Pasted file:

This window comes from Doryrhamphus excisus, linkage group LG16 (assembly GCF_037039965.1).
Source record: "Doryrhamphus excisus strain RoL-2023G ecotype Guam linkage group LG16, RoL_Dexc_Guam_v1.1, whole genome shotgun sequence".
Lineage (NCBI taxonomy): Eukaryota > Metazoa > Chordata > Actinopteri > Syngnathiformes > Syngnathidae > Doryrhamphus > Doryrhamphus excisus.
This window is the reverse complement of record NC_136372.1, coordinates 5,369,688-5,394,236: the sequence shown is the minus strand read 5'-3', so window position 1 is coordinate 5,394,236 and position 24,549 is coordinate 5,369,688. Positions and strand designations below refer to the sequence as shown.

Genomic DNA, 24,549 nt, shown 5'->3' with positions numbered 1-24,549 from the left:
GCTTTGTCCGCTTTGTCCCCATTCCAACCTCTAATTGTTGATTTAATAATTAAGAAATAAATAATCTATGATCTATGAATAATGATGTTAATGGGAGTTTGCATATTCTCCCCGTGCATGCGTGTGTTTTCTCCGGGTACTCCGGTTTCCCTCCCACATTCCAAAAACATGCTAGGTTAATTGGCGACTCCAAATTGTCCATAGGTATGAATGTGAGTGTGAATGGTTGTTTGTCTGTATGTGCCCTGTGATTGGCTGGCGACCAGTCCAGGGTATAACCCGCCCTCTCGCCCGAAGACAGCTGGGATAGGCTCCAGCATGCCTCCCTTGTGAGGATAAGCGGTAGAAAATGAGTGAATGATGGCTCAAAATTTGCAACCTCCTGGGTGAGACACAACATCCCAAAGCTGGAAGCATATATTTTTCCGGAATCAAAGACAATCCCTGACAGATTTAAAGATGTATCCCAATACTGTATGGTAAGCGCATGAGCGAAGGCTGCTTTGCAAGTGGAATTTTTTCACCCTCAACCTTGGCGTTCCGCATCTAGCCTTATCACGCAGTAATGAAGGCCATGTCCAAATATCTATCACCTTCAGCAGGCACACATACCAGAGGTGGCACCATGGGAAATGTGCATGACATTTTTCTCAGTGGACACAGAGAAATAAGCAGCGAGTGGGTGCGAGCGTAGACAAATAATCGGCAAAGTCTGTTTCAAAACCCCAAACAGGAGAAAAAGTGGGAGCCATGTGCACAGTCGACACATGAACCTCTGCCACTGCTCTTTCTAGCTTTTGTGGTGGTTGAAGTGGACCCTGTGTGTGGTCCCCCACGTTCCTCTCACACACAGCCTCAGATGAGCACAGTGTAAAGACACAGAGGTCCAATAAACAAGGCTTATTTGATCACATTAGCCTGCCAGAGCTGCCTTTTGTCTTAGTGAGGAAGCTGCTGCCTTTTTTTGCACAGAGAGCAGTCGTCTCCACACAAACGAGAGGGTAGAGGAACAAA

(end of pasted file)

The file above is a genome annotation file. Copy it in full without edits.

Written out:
This window comes from Doryrhamphus excisus, linkage group LG16 (assembly GCF_037039965.1).
Source record: "Doryrhamphus excisus strain RoL-2023G ecotype Guam linkage group LG16, RoL_Dexc_Guam_v1.1, whole genome shotgun sequence".
Lineage (NCBI taxonomy): Eukaryota > Metazoa > Chordata > Actinopteri > Syngnathiformes > Syngnathidae > Doryrhamphus > Doryrhamphus excisus.
This window is the reverse complement of record NC_136372.1, coordinates 5,369,688-5,394,236: the sequence shown is the minus strand read 5'-3', so window position 1 is coordinate 5,394,236 and position 24,549 is coordinate 5,369,688. Positions and strand designations below refer to the sequence as shown.

Genomic DNA, 24,549 nt, shown 5'->3' with positions numbered 1-24,549 from the left:
GCTTTGTCCGCTTTGTCCCCATTCCAACCTCTAATTGTTGATTTAATAATTAAGAAATAAATAATCTATGATCTATGAATAATGATGTTAATGGGAGTTTGCATATTCTCCCCGTGCATGCGTGTGTTTTCTCCGGGTACTCCGGTTTCCCTCCCACATTCCAAAAACATGCTAGGTTAATTGGCGACTCCAAATTGTCCATAGGTATGAATGTGAGTGTGAATGGTTGTTTGTCTGTATGTGCCCTGTGATTGGCTGGCGACCAGTCCAGGGTATAACCCGCCCTCTCGCCCGAAGACAGCTGGGATAGGCTCCAGCATGCCTCCCTTGTGAGGATAAGCGGTAGAAAATGAGTGAATGATGGCTCAAAATTTGCAACCTCCTGGGTGAGACACAACATCCCAAAGCTGGAAGCATATATTTTTCCGGAATCAAAGACAATCCCTGACAGATTTAAAGATGTATCCCAATACTGTATGGTAAGCGCATGAGCGAAGGCTGCTTTGCAAGTGGAATTTTTTCACCCTCAACCTTGGCGTTCCGCATCTAGCCTTATCACGCAGTAATGAAGGCCATGTCCAAATATCTATCACCTTCAGCAGGCACACATACCAGAGGTGGCACCATGGGAAATGTGCATGACATTTTTCTCAGTGGACACAGAGAAATAAGCAGCGAGTGGGTGCGAGCGTAGACAAATAATCGGCAAAGTCTGTTTCAAAACCCCAAACAGGAGAAAAAGTGGGAGCCATGTGCACAGTCGACACATGAACCTCTGCCACTGCTCTTTCTAGCTTTTGTGGTGGTTGAAGTGGACCCTGTGTGTGGTCCCCCACGTTCCTCTCACACACAGCCTCAGATGAGCACAGTGTAAAGACACAGAGGTCCAATAAACAAGGCTTATTTGATCACATTAGCCTGCCAGAGCTGCCTTTTGTCTTAGTGAGGAAGCTGCTGCCTTTTTTTGCACAGAGAGCAGTCGTCTCCACACAAACGAGAGGGTAGAGGAACAAA